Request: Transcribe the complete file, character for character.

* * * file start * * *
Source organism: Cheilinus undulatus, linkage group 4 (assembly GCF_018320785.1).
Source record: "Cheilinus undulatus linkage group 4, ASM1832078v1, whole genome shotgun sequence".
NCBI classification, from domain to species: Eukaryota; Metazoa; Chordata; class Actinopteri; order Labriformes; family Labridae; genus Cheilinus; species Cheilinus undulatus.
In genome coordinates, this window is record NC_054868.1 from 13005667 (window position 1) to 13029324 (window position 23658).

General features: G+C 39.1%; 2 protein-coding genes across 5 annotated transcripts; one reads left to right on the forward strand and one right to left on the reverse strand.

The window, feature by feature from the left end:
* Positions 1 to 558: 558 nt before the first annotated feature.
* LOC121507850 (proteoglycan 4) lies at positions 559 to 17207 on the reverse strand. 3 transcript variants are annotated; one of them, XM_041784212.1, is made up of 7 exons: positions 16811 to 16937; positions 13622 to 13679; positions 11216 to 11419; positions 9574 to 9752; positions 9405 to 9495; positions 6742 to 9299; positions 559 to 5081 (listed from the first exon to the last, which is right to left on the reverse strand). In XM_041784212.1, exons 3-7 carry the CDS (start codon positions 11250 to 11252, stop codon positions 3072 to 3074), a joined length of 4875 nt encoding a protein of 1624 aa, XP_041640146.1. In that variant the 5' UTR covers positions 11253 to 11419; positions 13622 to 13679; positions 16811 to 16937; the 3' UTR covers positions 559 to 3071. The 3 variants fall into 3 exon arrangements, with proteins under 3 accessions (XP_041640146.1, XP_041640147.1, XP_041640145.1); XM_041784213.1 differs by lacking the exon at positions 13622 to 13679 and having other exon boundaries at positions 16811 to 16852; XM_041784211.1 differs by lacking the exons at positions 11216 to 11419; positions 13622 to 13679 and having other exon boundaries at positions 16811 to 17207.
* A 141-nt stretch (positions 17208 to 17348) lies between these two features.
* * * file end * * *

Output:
Source organism: Cheilinus undulatus, linkage group 4 (assembly GCF_018320785.1).
Source record: "Cheilinus undulatus linkage group 4, ASM1832078v1, whole genome shotgun sequence".
NCBI classification, from domain to species: Eukaryota; Metazoa; Chordata; class Actinopteri; order Labriformes; family Labridae; genus Cheilinus; species Cheilinus undulatus.
In genome coordinates, this window is record NC_054868.1 from 13005667 (window position 1) to 13029324 (window position 23658).

General features: G+C 39.1%; 2 protein-coding genes across 5 annotated transcripts; one reads left to right on the forward strand and one right to left on the reverse strand.

The window, feature by feature from the left end:
* Positions 1 to 558: 558 nt before the first annotated feature.
* LOC121507850 (proteoglycan 4) lies at positions 559 to 17207 on the reverse strand. 3 transcript variants are annotated; one of them, XM_041784212.1, is made up of 7 exons: positions 16811 to 16937; positions 13622 to 13679; positions 11216 to 11419; positions 9574 to 9752; positions 9405 to 9495; positions 6742 to 9299; positions 559 to 5081 (listed from the first exon to the last, which is right to left on the reverse strand). In XM_041784212.1, exons 3-7 carry the CDS (start codon positions 11250 to 11252, stop codon positions 3072 to 3074), a joined length of 4875 nt encoding a protein of 1624 aa, XP_041640146.1. In that variant the 5' UTR covers positions 11253 to 11419; positions 13622 to 13679; positions 16811 to 16937; the 3' UTR covers positions 559 to 3071. The 3 variants fall into 3 exon arrangements, with proteins under 3 accessions (XP_041640146.1, XP_041640147.1, XP_041640145.1); XM_041784213.1 differs by lacking the exon at positions 13622 to 13679 and having other exon boundaries at positions 16811 to 16852; XM_041784211.1 differs by lacking the exons at positions 11216 to 11419; positions 13622 to 13679 and having other exon boundaries at positions 16811 to 17207.
* A 141-nt stretch (positions 17208 to 17348) lies between these two features.